Brumby left reeling as whip quits
August 26, 2010
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THE state government has been rocked by the bitter resignation of a Labor MP who has launched an extraordinary attack on Premier John Brumby just three months before the Victorian election.
In a three-page letter to Mr Brumby, Ivanhoe MP and government whip Craig Langdon accuses the Premier of selling out Labor MPs with policy backflips, relying too much on advice from ”faceless know-it-alls”, and locking himself away in his office rather than consulting with caucus.
Mr Langdon says in the letter, dated yesterday and obtained by The Age, that he is the victim of faceless factional warlords including federal Labor powerbroker Bill Shorten, who was unavailable for comment last night.
Bill Shorten and (inset top) John Brumby and Craig Langdon.
He says many Labor people are blaming Mr Brumby for allowing factional chiefs to organise his preselection defeat last year, and accuses senior cabinet ministers of ”threatening” the political future of people working in his office.
Mr Langdon, a long-standing member of Mr Brumby’s Right faction, has timed his resignation – effective yesterday – with the intention of forcing a byelection on Mr Brumby before the November 27 election.
Labor could struggle to hold the seat, which Mr Langdon holds with a 10.5 per cent margin. At the last state byelection, in the Labor heartland seat of Altona in February, Labor sustained a swing of about 12 per cent.
Mr Langdon told his constituents yesterday his resignation ”will” cause a byelection. But government insiders last night were studying the Victorian Constitution and the Electoral Act in the hope of finding a way to avoid a byelection, which would cost taxpayers about $300,000.
Senior Labor figures hit back last night, saying party chiefs had been almost unanimous in concluding that Mr Langdon’s candidacy was no longer tenable.
”Given his complicated personal circumstances, it was not in Craig’s interests or the ALP’s for him to stand at this year’s election,” one Labor insider told The Age. ”It was not an act of betrayal, it was an act of compassion.”
In his official resignation letter, delivered to Parliament yesterday morning, Mr Langdon, 53, who has been in Parliament since 1996, says some of his Labor colleagues engaged in ”gross acts of disloyalty and betrayal” to bring about his preselection defeat in July last year.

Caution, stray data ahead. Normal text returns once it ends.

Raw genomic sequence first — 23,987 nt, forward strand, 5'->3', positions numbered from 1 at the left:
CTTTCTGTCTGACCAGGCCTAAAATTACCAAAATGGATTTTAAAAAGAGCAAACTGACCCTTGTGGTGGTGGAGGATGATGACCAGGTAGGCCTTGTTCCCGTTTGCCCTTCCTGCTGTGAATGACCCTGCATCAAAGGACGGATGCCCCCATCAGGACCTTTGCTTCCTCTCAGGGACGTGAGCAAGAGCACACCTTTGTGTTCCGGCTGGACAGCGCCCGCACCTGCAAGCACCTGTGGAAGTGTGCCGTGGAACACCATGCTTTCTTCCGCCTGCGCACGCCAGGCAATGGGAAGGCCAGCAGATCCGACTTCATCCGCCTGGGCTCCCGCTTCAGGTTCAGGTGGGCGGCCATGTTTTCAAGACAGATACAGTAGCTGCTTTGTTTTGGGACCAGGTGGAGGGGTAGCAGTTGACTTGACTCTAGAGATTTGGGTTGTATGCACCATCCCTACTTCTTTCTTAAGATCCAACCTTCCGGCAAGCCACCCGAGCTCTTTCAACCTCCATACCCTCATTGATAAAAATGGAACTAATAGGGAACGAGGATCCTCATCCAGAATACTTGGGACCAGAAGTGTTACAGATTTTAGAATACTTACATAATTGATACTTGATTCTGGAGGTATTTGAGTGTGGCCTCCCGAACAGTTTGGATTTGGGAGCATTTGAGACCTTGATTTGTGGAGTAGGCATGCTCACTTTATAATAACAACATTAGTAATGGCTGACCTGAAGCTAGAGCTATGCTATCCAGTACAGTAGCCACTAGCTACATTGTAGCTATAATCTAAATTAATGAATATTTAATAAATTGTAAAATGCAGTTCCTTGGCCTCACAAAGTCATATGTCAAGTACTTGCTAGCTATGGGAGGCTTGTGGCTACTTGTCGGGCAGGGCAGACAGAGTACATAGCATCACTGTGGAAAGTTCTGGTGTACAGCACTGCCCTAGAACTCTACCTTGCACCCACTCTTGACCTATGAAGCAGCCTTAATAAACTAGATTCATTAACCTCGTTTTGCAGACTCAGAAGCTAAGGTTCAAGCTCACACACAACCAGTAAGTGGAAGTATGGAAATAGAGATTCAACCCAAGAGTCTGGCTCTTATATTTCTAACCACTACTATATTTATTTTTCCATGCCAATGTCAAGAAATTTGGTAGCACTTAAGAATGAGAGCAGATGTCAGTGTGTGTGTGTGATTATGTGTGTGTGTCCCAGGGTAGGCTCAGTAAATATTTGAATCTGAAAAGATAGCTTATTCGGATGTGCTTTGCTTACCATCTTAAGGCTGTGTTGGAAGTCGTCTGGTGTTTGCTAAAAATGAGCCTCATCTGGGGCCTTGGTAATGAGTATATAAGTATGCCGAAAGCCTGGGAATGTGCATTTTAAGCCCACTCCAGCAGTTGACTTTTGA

”When government ministers and other MPs participate and propagate the demise of long-standing, loyal and dedicated members like myself, it can only cause harm to the party and the government,” he writes.
”This was also evident in the recent federal election.”
In a dig at the man who defeated him for preselection, Banyule councillor Anthony Carbines, a former chief of staff to Education Minister Bronwyn Pike, he says his electorate needs a member who will ”not just be personally ambitious”.
The opposition last night seized on Mr Langdon’s dramatic resignation, saying he had been ”betrayed by the disloyalty of John Brumby’s faceless factional men who run the Labor Party”.
Mr Brumby yesterday said he did not know why Mr Langdon had resigned. ”He has been a solid member of parliament, a solid representative for the people of Ivanhoe,” the Premier said. ”There are always a range of complex reasons that people take into account, sometimes personal, sometimes political.”
Last night Mr Brumby’s office said it would not comment on Mr Langdon’s letter.
In the letter, Mr Langdon says he offered to retire before last year’s preselection showdown, when the Premier warned him that the factions were after him. But he was not willing to stand down for his former ally Cr Carbines, nor for ”the alternative you nominated” – the Premier’s former policy adviser, Nick Reece, who is now ALP state secretary and campaign director. Mr Reece last night declined to comment.
”The ongoing insults by yourself and others in the government following my preselection loss have been extremely offensive,” Mr Langdon writes.
”The only time you chose to speak to me [was] after the Altona byelection. This was not lost on me and showed how little interest people had in me or the Ivanhoe electorate.”
He says senior ministers had threatened the political future of his staff as they tried to find out whether he would quit.
He offers Mr Brumby three pieces of advice:
■ Rely more on talented marginal seat MPs ”rather than the young, faceless know-it-alls in your private office”.
■ Consult backbenchers, ”don’t just advise them on what the government is doing”.
■ ”Share your thoughts, consult with caucus and don’t lock yourself away …”
Lower house Speaker Jenny Lindell has a month to issue the writs for any byelection, but the poll for Ivanhoe may not be held if it is scheduled for a date after State Parliament is dissolved for the November 27 poll.
With DAVID ROOD, RICHARD WILLINGHAM
Source: The Age